The Best Laid Plans


This week I have written a grand total of 1,263 words. They’re not quality words either. They’re the “attempt to get everything on the screen as quickly as possible before it leaves your brain.” Take this following selection for example:

“Hey Lizzy,” Julie stopped at her desk. “Ren and I are going to lunch, you coming?”
“Sure,” Elizabeth grabbed her purse off the back of her chair and followed Julie to the elevator.
“How are you liking it so far?” Julie pressed the lobby button and leaned against the back wall.
Elizabeth shrugged. “I’m keeping my head above water, I guess.”
Julie smiled. “I asked how you liked it, not if you were handling it.”

You see what I mean. While this is only a first draft, so help me, if I write anything else like this I am going to have to back away slowly from my laptop.

So I decided to do what I usually do when I am feeling a bit down: turn to television. I know I should be reading more instead, honing my craft, etc, but sometimes you just need to escape into something mindless for a little bit. As a self-proclaimed television addict, I have plenty of DVD sets to turn to when the creativity juices are just refusing to flow. I turned to one show I know can always boost my mood: White Collar.

I made it through three episodes before pulling out the laptop and starting to write crap again. No matter how bad it was, I got it down. Every single stinking idea, I typed it out. Why? It’s simple.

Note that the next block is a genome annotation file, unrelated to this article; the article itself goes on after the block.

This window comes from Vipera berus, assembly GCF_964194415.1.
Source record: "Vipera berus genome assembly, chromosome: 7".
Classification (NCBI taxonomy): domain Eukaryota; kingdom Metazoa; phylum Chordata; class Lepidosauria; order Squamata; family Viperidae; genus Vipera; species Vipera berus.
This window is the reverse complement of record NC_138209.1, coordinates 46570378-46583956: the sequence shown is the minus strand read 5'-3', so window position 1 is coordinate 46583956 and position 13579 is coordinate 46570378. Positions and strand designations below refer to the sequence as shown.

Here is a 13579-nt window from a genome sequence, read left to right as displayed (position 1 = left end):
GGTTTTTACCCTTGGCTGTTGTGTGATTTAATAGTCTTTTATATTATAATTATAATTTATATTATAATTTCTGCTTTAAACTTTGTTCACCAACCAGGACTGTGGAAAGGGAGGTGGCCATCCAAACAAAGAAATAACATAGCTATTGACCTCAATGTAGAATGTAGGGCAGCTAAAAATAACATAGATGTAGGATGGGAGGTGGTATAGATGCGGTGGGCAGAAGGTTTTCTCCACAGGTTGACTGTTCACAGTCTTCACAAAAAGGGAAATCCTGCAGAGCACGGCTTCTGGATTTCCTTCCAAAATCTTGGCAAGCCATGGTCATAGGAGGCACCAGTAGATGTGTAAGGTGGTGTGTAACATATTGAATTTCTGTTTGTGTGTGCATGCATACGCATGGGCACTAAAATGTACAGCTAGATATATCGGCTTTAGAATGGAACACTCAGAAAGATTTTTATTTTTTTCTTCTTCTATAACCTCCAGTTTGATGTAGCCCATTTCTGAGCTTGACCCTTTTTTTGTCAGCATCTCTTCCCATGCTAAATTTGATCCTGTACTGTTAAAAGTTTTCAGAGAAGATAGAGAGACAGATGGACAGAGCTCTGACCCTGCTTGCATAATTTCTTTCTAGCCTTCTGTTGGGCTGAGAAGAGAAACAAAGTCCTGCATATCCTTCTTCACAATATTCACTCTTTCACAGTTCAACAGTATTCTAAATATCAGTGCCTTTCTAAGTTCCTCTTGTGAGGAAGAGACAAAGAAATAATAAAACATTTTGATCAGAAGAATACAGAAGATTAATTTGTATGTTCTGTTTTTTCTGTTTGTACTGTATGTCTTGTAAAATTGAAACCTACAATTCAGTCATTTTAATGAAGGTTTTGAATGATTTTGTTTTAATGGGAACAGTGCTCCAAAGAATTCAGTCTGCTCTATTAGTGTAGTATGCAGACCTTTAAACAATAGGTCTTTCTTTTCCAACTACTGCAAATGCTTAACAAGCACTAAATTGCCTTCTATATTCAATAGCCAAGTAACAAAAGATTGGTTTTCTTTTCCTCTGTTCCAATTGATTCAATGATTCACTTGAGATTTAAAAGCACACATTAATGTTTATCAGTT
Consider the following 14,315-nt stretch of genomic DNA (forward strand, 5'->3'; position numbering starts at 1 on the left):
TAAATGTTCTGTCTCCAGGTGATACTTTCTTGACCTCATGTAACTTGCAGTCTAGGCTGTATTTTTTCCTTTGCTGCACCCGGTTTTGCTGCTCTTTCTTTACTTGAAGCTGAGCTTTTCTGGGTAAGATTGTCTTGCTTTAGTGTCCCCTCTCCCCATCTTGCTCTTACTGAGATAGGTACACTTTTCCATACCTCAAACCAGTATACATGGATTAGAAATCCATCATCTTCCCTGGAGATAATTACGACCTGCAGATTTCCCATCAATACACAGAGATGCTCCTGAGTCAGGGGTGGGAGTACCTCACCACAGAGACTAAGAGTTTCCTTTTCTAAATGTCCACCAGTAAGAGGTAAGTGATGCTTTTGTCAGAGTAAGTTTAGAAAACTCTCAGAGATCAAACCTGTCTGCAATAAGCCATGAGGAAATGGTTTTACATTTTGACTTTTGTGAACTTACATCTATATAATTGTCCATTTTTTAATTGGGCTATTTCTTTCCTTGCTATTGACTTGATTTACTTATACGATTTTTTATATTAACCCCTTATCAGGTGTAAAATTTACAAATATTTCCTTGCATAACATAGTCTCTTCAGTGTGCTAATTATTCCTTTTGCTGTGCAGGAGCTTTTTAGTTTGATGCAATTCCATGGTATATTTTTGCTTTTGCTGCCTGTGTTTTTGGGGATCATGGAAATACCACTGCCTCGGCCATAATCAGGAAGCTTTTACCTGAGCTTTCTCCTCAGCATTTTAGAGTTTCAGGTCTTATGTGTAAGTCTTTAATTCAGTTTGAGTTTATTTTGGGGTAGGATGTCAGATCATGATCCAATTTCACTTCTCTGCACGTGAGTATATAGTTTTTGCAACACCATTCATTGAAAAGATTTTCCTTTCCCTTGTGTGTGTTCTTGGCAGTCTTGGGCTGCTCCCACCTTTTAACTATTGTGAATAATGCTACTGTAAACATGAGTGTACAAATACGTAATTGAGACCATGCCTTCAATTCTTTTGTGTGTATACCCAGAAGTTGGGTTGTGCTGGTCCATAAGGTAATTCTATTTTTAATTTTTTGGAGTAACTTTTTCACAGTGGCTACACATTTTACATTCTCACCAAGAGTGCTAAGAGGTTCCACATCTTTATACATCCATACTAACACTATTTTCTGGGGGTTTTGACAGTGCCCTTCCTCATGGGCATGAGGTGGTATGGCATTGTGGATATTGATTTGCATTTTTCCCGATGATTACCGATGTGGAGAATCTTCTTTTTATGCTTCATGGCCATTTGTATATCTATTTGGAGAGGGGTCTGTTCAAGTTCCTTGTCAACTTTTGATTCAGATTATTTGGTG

White Collar revolves around the absolutely gorgeous Matt Bomer Neal Caffrey, a con man now consulting for the FBI. Even though he’s technically playing for the good guys now, Caffrey constantly has to go into the gray area of the law to get things done. This means playing jump rope with the line of ethics set forth by his handler, Agent Peter Burke. While Burke is playing by the rules, Caffrey is willing to do what needs to be done. When they’re each working on their own perfect plans, nothing goes well. It’s not until they come together and compromise that the magic happens.

Hopefully, this means that writing less the quality things (much like this blog post) I am compromising with the muse to send down something good. At least that’s the plan.

Any other suggestions for busting this rut?

(If you made it through this entire post, I thank you.)


2 thoughts on “The Best Laid Plans

  1. You’re doing the right thing–just get the first draft down on the page. You know what Hemingway said about first drafts. You can worry about the quality later, when you revise again…and again…and again.

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